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Springfield College Facility to Focus on Wellness, Research and Making a Difference on Quality-of-life Issues
Charles Redmond

Charles Redmond says Springfield College’s new Center for Wellness Education and Research will become a clearinghouse of information on the broad subject of wellness.

Charles Redmond says the mission statement for Springfield College’s new Center for Wellness Education and Research, due to open in September, is still very much a work in progress.

There’s nothing down on paper yet, said Redmond, dean of the college’s School of Health, Physical Education and Recreation, and certainly nothing approved by college administrators. But some wording is being rounded into shape.

“We want to create a center that, through a focus on research and education, will explore various elements of wellness and, in the process, improve quality of life for people across the lifespan,” he said. “If can make a difference in trying to keep people healthier, whether through public policy or a domino effect, we would then be contributing to the bigger picture.”

These are ambitious goals, but, in Redmond’s mind, realistic ones as the college advances plans for the center, which will, according to those plans, conduct groundbreaking research, become a national source for the latest wellness information, and design and present public wellness-education programs and conferences.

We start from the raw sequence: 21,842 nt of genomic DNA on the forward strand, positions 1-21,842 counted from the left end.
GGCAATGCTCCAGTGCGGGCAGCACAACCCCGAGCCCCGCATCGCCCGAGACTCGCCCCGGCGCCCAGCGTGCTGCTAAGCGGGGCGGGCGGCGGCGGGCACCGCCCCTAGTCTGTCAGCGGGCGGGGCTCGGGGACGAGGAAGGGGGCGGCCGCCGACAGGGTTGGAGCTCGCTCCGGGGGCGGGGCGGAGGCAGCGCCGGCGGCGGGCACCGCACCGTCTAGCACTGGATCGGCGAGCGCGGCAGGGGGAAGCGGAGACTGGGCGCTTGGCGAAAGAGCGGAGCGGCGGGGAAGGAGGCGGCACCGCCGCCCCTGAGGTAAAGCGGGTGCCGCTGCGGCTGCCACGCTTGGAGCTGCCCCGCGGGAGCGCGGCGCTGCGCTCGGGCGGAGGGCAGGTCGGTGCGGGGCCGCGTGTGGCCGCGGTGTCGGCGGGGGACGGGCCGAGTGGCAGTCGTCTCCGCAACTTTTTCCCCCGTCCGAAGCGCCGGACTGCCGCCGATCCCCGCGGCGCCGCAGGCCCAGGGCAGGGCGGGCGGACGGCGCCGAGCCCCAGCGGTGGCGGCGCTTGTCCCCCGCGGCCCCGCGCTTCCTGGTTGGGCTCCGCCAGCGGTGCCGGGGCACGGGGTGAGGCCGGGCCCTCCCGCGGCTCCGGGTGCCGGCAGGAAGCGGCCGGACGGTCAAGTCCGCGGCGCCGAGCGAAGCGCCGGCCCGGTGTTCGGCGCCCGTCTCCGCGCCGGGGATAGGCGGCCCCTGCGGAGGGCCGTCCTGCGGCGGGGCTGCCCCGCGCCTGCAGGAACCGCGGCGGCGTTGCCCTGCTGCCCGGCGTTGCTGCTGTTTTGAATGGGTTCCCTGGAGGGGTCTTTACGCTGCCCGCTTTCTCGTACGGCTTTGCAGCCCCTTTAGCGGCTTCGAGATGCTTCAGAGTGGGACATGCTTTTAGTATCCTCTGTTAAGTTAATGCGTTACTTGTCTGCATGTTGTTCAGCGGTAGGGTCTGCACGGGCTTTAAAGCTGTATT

“There is so much information on wellness or health, fitness or nutrition available today,” he explained. “The public gets bombarded with information, some of which I would suspect is really good stuff, and some that I would suspect is not very good stuff. How does the public sort all of this out? We’d like to be a place where people can go to ask questions and to clarify things.

“And if we’re in a position to answer that or get that information,” he continued, “we’re making a major contribition to quality of life, because people wouldn’t have to rely on that infomercial or flyer they got in the mail. We want to be a clearinghouse for information that is grounded in science.”

Putting things another way, Redmond said the new center will take a number of things that the college has focused on since its inception in 1885 — such as focusing attention on the importance of fitness, research (including a current study on diets and their impact on muscle mass in men losing weight), and the concept of wellness (even when that word wasn’t being used) — and bring them to a higher, better-coordinated level.

“One of the reasons we’ll be successful in this center is that we now have things centralized in one location, enabling us to do more collaborative research,” he explained. “Before, we were scattered across campus. It’s not that we couldn’t collaborate before — it’s just much easier to do it now.”

In this issue, BusinessWest takes an indepth look at the new center, to be housed in the college’s new exercise science and wellness facilities, how it will develop, and how it will go about meeting that mission-in-formation of ‘making a difference.’

The Shape of Things to Come

When asked for how long faculty and administrators at Springfield College had been discussing and shaping plans for the new center, Redmond, who came to his current post just over a year ago, said they’d been ongoing since before he arrived and accelerated after he came to SC.